Thank you for your response! I read your follow up post and tried to follow it. I suspect my lack of enthusiasm for this line of explanation is that for a person unfamiliar with declarative programming (like me) the example really doesn’t tell me anything. You’ve just punted on all the logic and are using whatever the library supplies you. Also, your declarative implementation carries no state and no __init__ so I don’t see how it implements the interface either :( .

          To me make and makefiles are the the most easily accessible example of a declarative style: you declare how to make the products and make figures out in what order to run the individual steps in order to make that happen.

          There is a lot of hype around the word “declarative” and I thank my very rudimentary poking around of Haskell for allowing me to grasp the core concepts that are behind it: No side-effects (though that’s a fun argument for make :) ), immutability and lazy evaluation.

          It’s a fun paradigm, and I like the idea, and I should try it out in a mid-size project once to see how I feel about it.

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            Hey @kghose,

            It’s a shame I couldn’t bring my points across to you, I’ll keep your experience with the article with me for next time:)

            You’ve just punted on all the logic and are using whatever the library supplies you. Also, your declarative implementation carries no state and no init so I don’t see how it implements the interface either :( .

            I’m very fond of puns and riddles, but you’re absolutely right to point out that they’re not necessarily the best learning-aid. I’ve hidden the low-level bluetooth logic, because it’s completely irrelevant to the point of the article. The available bluetooth functionality was to be taken as an established baseline, just like any functionality offered by the standard library, and the state wasn’t actually hidden, it’s just that there isn’t much state. The article shows the __init__() function for RapidAPI which just has one attribute:)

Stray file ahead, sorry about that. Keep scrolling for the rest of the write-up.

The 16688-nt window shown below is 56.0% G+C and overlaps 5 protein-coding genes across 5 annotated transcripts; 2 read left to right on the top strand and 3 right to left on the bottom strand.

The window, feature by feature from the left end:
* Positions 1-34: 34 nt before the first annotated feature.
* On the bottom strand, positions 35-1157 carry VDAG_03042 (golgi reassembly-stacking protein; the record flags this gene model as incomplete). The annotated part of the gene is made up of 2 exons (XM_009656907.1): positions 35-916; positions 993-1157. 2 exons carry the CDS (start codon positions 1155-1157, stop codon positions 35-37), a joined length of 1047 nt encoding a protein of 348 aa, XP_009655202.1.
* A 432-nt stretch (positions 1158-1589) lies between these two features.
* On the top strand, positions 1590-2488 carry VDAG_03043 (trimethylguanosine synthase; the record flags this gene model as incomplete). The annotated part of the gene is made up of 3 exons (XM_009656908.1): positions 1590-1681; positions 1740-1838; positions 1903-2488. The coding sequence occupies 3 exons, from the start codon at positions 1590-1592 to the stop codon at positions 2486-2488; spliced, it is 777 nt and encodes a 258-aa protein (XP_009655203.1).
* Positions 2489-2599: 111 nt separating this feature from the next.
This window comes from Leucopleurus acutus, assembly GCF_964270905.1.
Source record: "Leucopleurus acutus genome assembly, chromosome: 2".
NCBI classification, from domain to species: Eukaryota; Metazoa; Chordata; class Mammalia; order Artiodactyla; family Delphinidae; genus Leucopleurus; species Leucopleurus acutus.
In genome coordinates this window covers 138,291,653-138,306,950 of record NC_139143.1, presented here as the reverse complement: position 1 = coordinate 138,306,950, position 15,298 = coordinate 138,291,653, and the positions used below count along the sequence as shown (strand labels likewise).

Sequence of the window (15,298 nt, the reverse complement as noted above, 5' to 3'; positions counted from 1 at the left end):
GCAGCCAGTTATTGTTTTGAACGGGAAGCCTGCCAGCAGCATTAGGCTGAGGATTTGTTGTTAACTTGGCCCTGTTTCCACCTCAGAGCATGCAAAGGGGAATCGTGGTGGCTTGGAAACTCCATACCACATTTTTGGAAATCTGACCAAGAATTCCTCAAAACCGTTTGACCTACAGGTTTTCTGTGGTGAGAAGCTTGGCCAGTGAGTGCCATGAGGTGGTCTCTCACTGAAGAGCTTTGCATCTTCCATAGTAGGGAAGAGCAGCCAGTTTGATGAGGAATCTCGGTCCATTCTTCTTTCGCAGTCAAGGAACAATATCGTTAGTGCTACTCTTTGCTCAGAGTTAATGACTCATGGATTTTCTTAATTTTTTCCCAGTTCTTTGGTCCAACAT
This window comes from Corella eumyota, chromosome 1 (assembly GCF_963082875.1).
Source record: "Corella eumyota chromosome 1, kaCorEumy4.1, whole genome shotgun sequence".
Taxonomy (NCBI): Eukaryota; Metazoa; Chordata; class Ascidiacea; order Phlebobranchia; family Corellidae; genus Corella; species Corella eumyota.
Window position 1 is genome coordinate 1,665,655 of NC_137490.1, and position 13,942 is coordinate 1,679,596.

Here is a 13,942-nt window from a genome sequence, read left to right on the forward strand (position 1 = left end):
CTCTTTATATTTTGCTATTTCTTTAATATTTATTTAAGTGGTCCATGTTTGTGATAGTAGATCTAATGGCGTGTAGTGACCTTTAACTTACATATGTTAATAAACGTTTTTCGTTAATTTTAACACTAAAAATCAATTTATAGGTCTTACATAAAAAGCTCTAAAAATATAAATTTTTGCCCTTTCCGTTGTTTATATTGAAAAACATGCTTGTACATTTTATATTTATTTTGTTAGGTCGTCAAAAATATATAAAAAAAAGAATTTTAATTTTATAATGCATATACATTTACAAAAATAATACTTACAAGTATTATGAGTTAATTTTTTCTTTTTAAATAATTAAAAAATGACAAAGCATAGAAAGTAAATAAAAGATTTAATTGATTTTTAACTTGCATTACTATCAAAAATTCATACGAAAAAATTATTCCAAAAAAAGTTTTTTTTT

To me make and makefiles are the the most easily accessible example of a declarative style: you declare how to make the products and make figures out in what order to run the individual steps in order to make that happen.

            I’m thinking maybe I should’ve explained a bit more about Bluetooth Low Energy? I think the reason why make is much more accessible for you, is due to your knowledge of the compilation process.

            There is a lot of hype around the word “declarative” and I thank my very rudimentary poking around of Haskell for allowing me to grasp the core concepts that are behind it: No side-effects (though that’s a fun argument for make :) ), immutability and lazy evaluation.

            Haskell and what you’re describing here is pure functional programming, which is only a subset of declarative programming, that adds more constraints like referential transparency (no side-effects) and immutability. Lazy evaluation is an implementation detail that can be added to even imperative languages. So make having side-effects is okay, because make isn’t a functional language.

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              Hi,

              The article shows the init() function for RapidAPI which just has one attribute:)

              Ah I see. Thanks.

              I’m thinking maybe I should’ve explained a bit more about Bluetooth Low Energy? I think the reason why make is much more accessible for you, is due to your knowledge of the compilation process.

              I don’t think that’s it.

              I don’t need to know the details of the compilation process, just that this problem is well defined as a dependency graph and a makefile does not care about (mostly) the order you declare the products. make is the tool responsible for creating the dependency graph and then walking it to figure out what needs to be done and in what order, which is the core of declarative programming - the runtime/compiler figures out the dependency graph from your variable and function declarations.

              Explaining more about Bluetooth Low Energy would probably just be tangential to all this.